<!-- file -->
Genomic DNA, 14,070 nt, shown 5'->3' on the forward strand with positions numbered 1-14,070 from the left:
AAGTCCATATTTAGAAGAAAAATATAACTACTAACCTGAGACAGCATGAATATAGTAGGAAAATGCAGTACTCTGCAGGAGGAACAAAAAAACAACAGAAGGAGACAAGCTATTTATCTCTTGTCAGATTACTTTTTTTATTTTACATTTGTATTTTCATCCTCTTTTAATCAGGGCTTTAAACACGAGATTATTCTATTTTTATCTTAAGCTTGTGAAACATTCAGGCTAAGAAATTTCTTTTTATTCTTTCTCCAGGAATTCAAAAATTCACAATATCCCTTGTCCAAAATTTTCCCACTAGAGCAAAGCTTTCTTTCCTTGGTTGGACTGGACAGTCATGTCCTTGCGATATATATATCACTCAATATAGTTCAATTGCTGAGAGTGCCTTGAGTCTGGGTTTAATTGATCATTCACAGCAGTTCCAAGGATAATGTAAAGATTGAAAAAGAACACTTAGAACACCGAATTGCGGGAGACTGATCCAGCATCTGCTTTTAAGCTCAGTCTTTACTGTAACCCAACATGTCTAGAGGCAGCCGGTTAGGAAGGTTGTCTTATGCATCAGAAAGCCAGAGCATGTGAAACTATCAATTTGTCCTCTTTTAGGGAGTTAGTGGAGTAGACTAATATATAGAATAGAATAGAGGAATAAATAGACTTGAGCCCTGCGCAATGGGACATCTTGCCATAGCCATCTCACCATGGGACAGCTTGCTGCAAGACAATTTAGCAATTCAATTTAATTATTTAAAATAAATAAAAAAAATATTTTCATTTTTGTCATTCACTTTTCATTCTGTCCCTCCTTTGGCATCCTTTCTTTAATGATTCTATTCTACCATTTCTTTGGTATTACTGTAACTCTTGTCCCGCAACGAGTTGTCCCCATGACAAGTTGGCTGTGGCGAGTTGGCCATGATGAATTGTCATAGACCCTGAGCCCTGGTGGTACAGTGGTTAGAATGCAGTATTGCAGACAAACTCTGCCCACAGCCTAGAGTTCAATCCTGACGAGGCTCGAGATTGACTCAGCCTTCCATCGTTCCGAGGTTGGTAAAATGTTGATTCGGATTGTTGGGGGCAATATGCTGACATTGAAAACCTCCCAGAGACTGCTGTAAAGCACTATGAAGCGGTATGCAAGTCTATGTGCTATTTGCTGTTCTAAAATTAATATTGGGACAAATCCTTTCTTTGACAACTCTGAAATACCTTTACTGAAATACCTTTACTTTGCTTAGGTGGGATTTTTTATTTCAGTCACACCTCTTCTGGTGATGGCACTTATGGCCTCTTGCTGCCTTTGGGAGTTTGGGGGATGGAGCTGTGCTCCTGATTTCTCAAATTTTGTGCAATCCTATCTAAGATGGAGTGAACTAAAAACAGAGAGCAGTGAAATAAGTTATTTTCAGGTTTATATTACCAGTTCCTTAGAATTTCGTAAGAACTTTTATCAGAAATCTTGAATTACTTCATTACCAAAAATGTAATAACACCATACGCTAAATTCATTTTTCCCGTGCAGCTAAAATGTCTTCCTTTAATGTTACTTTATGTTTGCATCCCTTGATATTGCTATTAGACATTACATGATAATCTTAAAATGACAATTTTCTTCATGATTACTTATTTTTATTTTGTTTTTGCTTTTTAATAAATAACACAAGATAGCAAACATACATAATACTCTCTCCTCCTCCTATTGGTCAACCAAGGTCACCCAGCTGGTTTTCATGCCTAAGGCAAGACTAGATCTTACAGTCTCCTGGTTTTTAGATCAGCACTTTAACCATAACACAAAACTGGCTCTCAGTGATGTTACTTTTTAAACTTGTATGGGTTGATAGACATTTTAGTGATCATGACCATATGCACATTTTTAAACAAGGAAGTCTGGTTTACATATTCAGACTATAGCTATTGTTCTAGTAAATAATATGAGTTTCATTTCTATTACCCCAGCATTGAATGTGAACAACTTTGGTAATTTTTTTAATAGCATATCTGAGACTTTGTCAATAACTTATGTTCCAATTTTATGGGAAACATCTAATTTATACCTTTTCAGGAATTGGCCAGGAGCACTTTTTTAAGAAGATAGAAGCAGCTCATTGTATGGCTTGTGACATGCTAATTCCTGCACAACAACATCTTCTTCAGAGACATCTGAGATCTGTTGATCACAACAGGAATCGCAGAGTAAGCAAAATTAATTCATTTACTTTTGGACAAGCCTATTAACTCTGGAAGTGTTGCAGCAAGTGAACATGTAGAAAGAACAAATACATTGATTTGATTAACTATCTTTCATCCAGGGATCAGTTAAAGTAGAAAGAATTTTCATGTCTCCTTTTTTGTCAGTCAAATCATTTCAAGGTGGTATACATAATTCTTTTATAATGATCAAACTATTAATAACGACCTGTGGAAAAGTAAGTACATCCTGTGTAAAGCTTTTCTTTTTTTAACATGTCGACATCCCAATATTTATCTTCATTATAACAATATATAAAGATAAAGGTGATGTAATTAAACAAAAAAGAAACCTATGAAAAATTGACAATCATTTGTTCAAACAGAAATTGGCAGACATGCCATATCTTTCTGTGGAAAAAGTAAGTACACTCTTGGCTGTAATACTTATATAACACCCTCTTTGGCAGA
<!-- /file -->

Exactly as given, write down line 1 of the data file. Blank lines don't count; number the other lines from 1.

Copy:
Genomic DNA, 14,070 nt, shown 5'->3' on the forward strand with positions numbered 1-14,070 from the left: